on behalf of HC reform (especially presenting it as a fiscal/debt issue) show me he can be creative and persuasive.

        And RSB, thanks for pointing that out !

  2. daunteblue says:

    Thanks for posting.  This should, although probably won’t, satisfy the Romanoff Democrats calling him a fake progressive. Can’t get much more clear than this statement though. Keep fighting for health care reform!

  3. lanman2k says:


    “But he told the Denver Metro Chamber of Commerce’s membership that reform is not based on a public option, despite his belief that reform should include a public option for those who can’t obtain private insurance. The senator acknowledged that there are several ideas on the table and that a public option is not the be-all and end-all.”

    I’d like to hear exactly what he said to the Chamber. From that article, it sounds like a slightly different message.

    • DavidThi808DavidThi808 says:

      live blog of Senator Bennet at DMCoC

      What I took away from his speech on this was two things on this subject.

      1) That the larger problem is reducing our spending on healthcare to under 10% of the economy. And the public option has no impact on this. (BTW – both statements here are spot-on.)

      2) That the public option can be many things. And that having competitive insurance without preexisting/dropping/etc does not require a public option. He’s committed to having competitive insurance for all and would vote for the public option. But he sees the requirement not as the public option, but solving the problem. (My worry here is he thinks they can craft legislation where insurance companies won’t continue to game the system.)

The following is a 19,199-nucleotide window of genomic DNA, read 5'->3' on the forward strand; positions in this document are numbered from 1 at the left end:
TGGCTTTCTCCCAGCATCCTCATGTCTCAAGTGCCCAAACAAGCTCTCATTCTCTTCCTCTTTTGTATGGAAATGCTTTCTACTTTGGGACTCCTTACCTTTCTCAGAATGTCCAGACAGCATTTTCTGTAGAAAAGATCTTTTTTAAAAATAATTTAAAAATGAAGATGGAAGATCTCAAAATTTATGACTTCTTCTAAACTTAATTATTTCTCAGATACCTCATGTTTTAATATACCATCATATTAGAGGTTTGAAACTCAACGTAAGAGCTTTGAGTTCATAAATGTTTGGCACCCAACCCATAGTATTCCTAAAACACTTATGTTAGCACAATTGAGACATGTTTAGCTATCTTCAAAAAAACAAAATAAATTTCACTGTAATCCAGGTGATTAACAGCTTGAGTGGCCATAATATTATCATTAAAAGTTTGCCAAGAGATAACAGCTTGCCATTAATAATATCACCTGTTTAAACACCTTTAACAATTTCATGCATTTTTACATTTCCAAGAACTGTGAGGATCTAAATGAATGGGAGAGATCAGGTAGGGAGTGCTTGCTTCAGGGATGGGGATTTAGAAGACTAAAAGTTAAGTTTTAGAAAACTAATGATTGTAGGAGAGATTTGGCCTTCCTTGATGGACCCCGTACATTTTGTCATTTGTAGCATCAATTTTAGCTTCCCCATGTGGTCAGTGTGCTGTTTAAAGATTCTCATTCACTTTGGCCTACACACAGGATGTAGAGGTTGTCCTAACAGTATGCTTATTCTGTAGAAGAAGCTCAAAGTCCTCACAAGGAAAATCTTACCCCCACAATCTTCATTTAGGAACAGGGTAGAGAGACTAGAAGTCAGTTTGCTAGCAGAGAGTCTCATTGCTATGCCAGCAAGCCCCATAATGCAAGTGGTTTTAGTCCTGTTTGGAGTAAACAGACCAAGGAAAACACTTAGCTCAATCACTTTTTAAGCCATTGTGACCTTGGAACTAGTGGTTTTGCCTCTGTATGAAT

• redstateblues says:

      He wants to see a public option, but it’s only one part of reform. The President has been urging health care reform supporters to explain a public option to people who might not understand it, but to those who will not be effected by a public option (the great majority) he suggested explaining the other benefits of reform like consumer protections and tighter restrictions on the insurance companies (who aren’t going anywhere any time soon under this plan.)

      It makes sense to be hammering public option to people at constituent meetings, because many of them will probably benefit directly by being customers of such an option. The business world is saying “I already have health insurance, and I’m fairly happy with it, why should I support this? What’s in it for me personally?” Those aren’t bad questions either.

      I don’t think it’s that bad of a strategy to emphasize the aspects of the bill that will help the particular people a politician is explaining it to. In fact, I’d say it’s the mark of someone who knows how to get things done.

      His opinion on public option is clear–even if it wasn’t 6 months ago–and it doesn’t make any sense to go into meetings with people who will in all likelihood not be affected by it, talking about how great it is. Public option is an important aspect of health care reform, but it is only a part of it. It’s a complex issue, and it affects different groups in different ways. It needs to be sold to those groups in the same fashion that Bennet is trying here.

  4. Jambalaya says:

    I hope it’s not possible to post a more unflattering picture of Bennet! (the initial screencap, that is)